As we approach the end of Financial Year 2018-19, it is that time of the year when your employer would be requesting you to furnish proofs of investments made during the year, to claim deduction from taxable income, to save on tax deducted at source (TDS) from your salary income. Let us look at some of the investment avenues which can be deducted from an individual’s taxable income (up to certain limits and subject to certain conditions).
National Pension System (NPS): NPS can help in building an individual’s retirement corpus and creating a portfolio that can beat inflation. Income tax benefits are one of the key advantages of investing in NPS, which is open for both salaried and self-employed individuals. NPS has two types of accounts: Tier 1 and Tier 2. Tier I is the retirement account subject to restrictions on withdrawal which gets the tax breaks, whereas Tier II is a voluntary account which allows NPS subscribers to invest and take out money anytime. One can invest in a Tier II account only if he has Tier I account.
The current income tax benefits on Tier 1 NPS accounts are as follows:
a) Deduction under Section 80CCD(1) is available to both salaried individuals and non-salaried individuals.
# Salaried individuals – Maximum deduction allowed is 10% of their salary for that year and;
# Non-salaried individuals – Maximum deduction allowed is 20% of gross total income for that year.
This amount is subject to the overall limit of Rs 150,000 in a financial year as per section 80C, 80CCC and 80CCD(1).
b) For salaried as well as self-employed, investment of up to Rs 50,000 in Tier I NPS account in a financial year qualifies for tax deduction under Section 80CCD(1B), which is in addition to the Rs 1,50,000 allowed under Section 80CCD(1).
# Overall, an individual can claim a maximum deduction in respect of his contribution upto Rs 200,000.
# In addition to the above, the benefit of an employer’s contribution towards an employee’s NPS account is allowed as a deduction under section 80CCD(2), subject to a limit of 10 per cent of the employee’s salary.
For example – Salary structure of Anil is as follows:
The Pension Fund Regulatory Authority (PFRDA) has increased the cap on equity allocation from 50 per cent to 75 per cent.
Currently, on retirement or on reaching the age of 60, for NPS subscribers 40 per cent is to be invested in annuity plans without paying tax. Of the 60 per cent amount retained by the employee, 40 per cent can be withdrawn tax-free and only the balance 20 per cent is taxable. It is now proposed to exempt the entire 60 per cent withdrawal amount retained by the employee (requirement that the remaining 40 per cent has to be invested in annuity plans continues). This will result in lower tax liability for the individual in respect of the lump sum withdrawal at the time of retirement.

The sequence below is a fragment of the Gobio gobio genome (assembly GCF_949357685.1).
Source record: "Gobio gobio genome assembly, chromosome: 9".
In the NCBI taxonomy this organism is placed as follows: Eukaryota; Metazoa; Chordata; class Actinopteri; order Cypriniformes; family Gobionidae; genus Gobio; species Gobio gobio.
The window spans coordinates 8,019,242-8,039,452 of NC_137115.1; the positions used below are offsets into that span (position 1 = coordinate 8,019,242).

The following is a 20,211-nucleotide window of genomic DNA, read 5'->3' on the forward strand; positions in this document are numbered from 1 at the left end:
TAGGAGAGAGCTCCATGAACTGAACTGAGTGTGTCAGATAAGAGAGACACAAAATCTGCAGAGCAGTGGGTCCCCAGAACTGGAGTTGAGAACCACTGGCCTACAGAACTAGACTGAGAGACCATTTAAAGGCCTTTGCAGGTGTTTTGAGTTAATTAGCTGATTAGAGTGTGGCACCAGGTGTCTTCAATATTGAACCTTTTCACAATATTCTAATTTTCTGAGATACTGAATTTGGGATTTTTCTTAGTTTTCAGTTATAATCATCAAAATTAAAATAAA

Example: If Rs 10,00,000 is the accumulated corpus in the NPS account at the time of retirement, you can withdraw up to Rs 600,000 in lump sum while the balance of Rs 400,000 has to be invested in purchasing an annuity. While only Rs 400,000 of the withdrawal was exempt (40 per cent of withdrawal) and the balance withdrawn of Rs 200,000 was taxable until now, the recent change will eliminate taxation on the balance withdrawal of Rs 200,000.
Other tax saving investments under Section 80C:
Equity Linked Savings Scheme (ELSS): One could consider investing in ELSS (with a lock-in of 3 years) through SIP and aligning it to long-term goals like children’s education and retirement planning. Being an equity-linked product, it has the potential to provide higher returns as compared to other options eligible for investment under Section 80C, albeit with volatility from time to time. With the amendment in the Finance Act 2018 taxability of equity-related investments, the long-term capital gains above Rs 100,000 would be taxable and subject to grandfathering.
Public Provident Fund (PPF): PPF is one investment option that falls under the Exempt-Exempt-Exempt (EEE) category which means that contribution up to Rs 150,000 per annum, interest earned and the withdrawal amount is not taxable. However, the minimum tenure in PPF is 15 years, though premature termination (subject to penalty) and partial withdrawal is permissible after 5 years and 7 years of investment, respectively.
Sukanya Samriddhi Yojana (SSY): SSY aims at building a fund for girls’ education and marriage. Similar to the PPF, this scheme is also under the EEE category. An SSY account can be opened any time, from the day a girl is born, till the time she attains the age of 10. Withdrawal from the account is allowed when the girl child has attained 18 years subject to certain limits/conditions. Investment in the SSY scheme is eligible for deduction up to Rs 150,000 under Section 80C.
Unit Linked Insurance Plan (ULIP): The ULIP (lock-in period of minimum five years) is a financial product that offers the dual benefit of insurance as well as investment. Annual premium paid for ULIP is eligible for deduction under section 80C. Additionally, the policy payouts can also be exempt from tax under section 10(10D) subject to conditions.
Other key investment avenues are life insurance premium, National Savings Certificate, Senior Citizen Savings Scheme, 5-year fixed deposit with banks, among others.
Considering the above, NPS seems to be a better investment option from a tax perspective, with respect to the quantum of tax savings at the contribution stage, both for employer and employee’s contribution, and at the withdrawal stage (in light of the proposed amendments).